Her condition is medically significant, EpiPen serious, so the cat option was never there for us. And even the thought of a dog, a dog with its everyday outside demands – the walks and the ball-throwing and the fur and the drool and the poop bags in the park – that was always going to be too much, too public, for me.

If we had stayed like we were at the start, if it had been just the two of us all the way through, I think we might have been able to carry on forever and nothing would have happened. The problem was our children, three of them, all clustered in there between the ages of seven and thirteen. They were still kids at this time. It was the moment just before they made the turn into what they are now.

When I look back, I see this was the peak of our intensity together, a wilder period than even the sleepless newborn nights or the toilet training. I don’t know how we survived for years on nothing but rude endurance. It was probably something automatic, the natural outcome of great forces working through us. We were like a complicated rainforest ecosystem, full of winding tendrils, lush, surging life and steaming wet rot. The balance was intricate and precise and we were completely mixed up in each other’s lives, more fully integrated than we would ever be again.

The kids had been pushing and pushing us and eventually we just gave in. All the friends had animals, all the neighbours and the cousins. There were designer wiener dogs and husky pups with two different-coloured eyes and hairless purebred cats. It felt like there was no way to escape the coming of this creature.

We started with the standard bargain aquarium set-up and a cheap tank bubbled in our living room for about a month and we drowned a dozen fish in there. After that, there was brief talk about other possibilities, but in the end, the rabbit felt like our best option, a gateway to the mammal kingdom. Better than a bird or a lizard, we agreed, more personality, more interaction.

‘Maybe a rabbit is kind of like a cat.’ I remember saying those words.

We got him from a Kijiji ad – ‘Rabbit available to a good home’ – and the Acadian man who once owned him ended up giving him to us for free.

I went to his house and visited his carpeted basement. I learned all about the food and the poop and the shedding.

‘Is there anything special we need to do?’ I asked. ‘We don’t have any experience.’

‘You just don’t eat the guy,’ the man said. ‘Rabbits are right there, you know, right on that line.’

He made a kind of karate-chopping motion, his hand slicing down through the air.

‘You either want to be friends with them or you want to kill them and eat them for your supper. We had two other people come here already today. And I was going to take the ad down if you were the same as those bastards. I could see it in their eyes, both them guys. I could just tell. They’d have taken him home and probably thrown him in a stew, a fricot, like my grand-mère used to make, you know? Hard to look at, I tell you, when somebody’s lying to your face like that.’

I asked him what he saw when he looked in my eyes.

He laughed and bonked his temple with his finger.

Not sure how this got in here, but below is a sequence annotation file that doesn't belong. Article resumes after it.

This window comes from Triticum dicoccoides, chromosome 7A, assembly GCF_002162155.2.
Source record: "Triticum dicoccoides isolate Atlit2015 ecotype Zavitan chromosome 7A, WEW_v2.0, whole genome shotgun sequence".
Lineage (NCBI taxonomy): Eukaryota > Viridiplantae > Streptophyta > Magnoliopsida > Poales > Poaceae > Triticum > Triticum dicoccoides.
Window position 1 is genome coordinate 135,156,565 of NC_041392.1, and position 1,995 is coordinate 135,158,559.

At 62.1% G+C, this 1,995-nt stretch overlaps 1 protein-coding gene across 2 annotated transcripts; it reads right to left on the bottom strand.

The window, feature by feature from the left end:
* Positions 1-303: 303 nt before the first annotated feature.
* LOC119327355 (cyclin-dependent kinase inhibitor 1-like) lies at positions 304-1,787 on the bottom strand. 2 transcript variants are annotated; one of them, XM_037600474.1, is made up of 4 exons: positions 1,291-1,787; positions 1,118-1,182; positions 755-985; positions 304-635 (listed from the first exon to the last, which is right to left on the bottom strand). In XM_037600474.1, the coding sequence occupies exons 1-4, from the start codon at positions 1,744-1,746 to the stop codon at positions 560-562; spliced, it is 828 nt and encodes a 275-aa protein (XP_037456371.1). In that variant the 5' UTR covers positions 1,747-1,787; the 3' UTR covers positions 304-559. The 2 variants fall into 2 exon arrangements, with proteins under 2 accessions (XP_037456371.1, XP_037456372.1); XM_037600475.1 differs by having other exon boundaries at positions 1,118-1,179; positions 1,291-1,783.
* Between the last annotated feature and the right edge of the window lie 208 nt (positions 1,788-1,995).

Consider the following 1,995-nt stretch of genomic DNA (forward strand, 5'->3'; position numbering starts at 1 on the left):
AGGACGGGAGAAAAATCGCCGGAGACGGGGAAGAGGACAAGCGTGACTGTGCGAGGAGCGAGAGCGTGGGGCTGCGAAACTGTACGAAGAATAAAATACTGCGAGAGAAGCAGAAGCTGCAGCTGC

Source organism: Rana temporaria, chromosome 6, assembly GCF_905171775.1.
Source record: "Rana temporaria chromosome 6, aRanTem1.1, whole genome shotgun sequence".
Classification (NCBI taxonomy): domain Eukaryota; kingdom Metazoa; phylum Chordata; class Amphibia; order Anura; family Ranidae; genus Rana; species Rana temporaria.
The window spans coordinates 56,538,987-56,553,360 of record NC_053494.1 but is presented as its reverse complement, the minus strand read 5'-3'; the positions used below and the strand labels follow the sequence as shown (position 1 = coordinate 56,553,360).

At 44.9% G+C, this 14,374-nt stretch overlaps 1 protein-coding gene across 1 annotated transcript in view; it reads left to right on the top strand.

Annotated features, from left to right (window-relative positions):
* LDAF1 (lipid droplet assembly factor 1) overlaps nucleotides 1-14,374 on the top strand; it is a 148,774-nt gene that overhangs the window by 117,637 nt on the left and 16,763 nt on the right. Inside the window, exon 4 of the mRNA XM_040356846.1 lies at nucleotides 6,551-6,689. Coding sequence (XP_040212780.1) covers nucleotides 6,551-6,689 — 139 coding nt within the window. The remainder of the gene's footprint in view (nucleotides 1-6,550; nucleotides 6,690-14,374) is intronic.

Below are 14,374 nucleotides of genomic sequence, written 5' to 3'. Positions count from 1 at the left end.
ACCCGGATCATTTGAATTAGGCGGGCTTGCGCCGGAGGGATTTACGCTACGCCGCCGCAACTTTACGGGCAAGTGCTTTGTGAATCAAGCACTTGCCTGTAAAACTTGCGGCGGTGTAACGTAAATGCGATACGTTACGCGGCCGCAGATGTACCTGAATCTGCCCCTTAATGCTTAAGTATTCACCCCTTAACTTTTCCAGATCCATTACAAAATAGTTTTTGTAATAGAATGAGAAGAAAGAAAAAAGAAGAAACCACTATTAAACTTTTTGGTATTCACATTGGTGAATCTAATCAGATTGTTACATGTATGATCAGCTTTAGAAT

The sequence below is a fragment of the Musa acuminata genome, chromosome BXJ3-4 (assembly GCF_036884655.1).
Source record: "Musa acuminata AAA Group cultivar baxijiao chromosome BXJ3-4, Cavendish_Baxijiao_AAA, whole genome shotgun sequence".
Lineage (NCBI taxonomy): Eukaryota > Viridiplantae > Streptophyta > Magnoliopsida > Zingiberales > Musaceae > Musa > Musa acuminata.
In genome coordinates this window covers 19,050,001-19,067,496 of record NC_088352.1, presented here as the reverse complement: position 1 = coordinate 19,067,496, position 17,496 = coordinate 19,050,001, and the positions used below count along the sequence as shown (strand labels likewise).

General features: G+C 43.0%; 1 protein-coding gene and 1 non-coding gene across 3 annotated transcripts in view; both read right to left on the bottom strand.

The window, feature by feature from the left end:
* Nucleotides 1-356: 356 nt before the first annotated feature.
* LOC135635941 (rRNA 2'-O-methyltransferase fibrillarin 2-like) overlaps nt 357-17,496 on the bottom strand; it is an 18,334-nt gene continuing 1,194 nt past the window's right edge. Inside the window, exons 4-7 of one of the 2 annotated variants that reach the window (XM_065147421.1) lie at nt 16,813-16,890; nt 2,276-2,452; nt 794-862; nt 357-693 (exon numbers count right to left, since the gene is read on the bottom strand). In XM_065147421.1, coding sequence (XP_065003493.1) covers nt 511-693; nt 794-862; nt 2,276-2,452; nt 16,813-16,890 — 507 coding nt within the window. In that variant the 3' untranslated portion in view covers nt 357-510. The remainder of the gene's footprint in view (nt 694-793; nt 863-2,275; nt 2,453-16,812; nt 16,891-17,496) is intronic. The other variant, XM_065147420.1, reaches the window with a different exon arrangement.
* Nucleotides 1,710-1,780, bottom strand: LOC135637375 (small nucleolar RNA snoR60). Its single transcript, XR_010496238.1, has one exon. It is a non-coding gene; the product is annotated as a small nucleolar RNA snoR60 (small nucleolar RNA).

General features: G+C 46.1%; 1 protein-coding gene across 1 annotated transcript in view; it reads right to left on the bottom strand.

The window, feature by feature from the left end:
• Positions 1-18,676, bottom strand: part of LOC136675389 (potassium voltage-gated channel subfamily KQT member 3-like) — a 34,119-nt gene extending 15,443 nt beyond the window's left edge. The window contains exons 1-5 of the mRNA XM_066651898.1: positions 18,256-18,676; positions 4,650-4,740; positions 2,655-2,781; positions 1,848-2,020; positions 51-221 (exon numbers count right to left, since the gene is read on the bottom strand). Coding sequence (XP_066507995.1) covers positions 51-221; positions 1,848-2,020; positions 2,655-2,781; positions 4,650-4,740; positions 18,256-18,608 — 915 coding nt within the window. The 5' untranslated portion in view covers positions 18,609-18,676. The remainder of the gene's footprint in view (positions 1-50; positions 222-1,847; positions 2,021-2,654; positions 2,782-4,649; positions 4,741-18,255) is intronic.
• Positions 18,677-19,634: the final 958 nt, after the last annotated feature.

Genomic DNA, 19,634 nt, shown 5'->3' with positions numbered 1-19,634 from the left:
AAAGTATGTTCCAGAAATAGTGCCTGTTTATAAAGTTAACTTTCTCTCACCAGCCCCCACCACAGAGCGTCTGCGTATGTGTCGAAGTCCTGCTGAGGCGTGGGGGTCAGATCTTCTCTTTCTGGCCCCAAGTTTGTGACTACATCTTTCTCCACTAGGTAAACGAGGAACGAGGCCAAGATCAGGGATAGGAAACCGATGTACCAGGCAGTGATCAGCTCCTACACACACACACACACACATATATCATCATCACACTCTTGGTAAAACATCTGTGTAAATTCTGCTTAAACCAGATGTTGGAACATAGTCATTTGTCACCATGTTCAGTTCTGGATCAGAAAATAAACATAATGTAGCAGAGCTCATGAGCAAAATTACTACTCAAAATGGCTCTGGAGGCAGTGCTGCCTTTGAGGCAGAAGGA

‘I got no clue,’ he said.

‘All we can ever do is guess, right? No way to ever be sure about what’s going on up there. But me, thinking about you right now? Me, I’m guessing that you are not the guy who is going to kill our Gunther.’

‘Gunther?’ I said.

He crouched down and said the word three times very quickly and he made a clicking noise with his tongue.

The rabbit came flying out from beneath the sofa and went over to the man and stretched up to get his scratch between the ears.

‘He knows his name?’

‘Of course he does. Doesn’t everybody know their own name?’

‘And do we have to keep that one?’

‘You do whatever you want, my friend. After you leave here, he’s going to be your rabbit. But if you want him to know when you’re talking to him, I think you better call him what he’s always been called.’

I stretched out my hand and Gunther sniffed at my fingers, then gave me a quick lick. His tongue seemed so strange to me then. So long and dry. The tongue of a rabbit is very long and very dry.

The man smiled.

‘That there is a very good sign,’ he said. ‘Doesn’t usually happen like that. Gunther, he is usually shy around new people. Normally takes him a little while to make up his mind.’

The rabbit pushed his skull against my shin, scratching an itchy part of his head on the hard bone running down the front of my leg. I felt the change coming.

‘So we have a deal, then?’ the man said.

‘I think so,’ I said. And we shook hands.

‘And you’re promising me you will not kill him?’ He kind of laughed that part at me.

‘Yep,’ I said, and I shook my head. It was all ridiculous.

‘Maybe you can say the real words to me, right now, out loud?’

There was no joke the second time. He looked at me hard and I stared back. He had not yet let go of my hand and as we were standing there I felt the little extra compression he put around my knuckles, the way he pushed my bones together.

‘I promise I will not kill Gunther.’

‘That is very good,’ the man said and he smiled and then he shrugged. ‘Or at least, I guess that is good enough for me.’


Wallace Stevens’s Memory
Introduction | in translation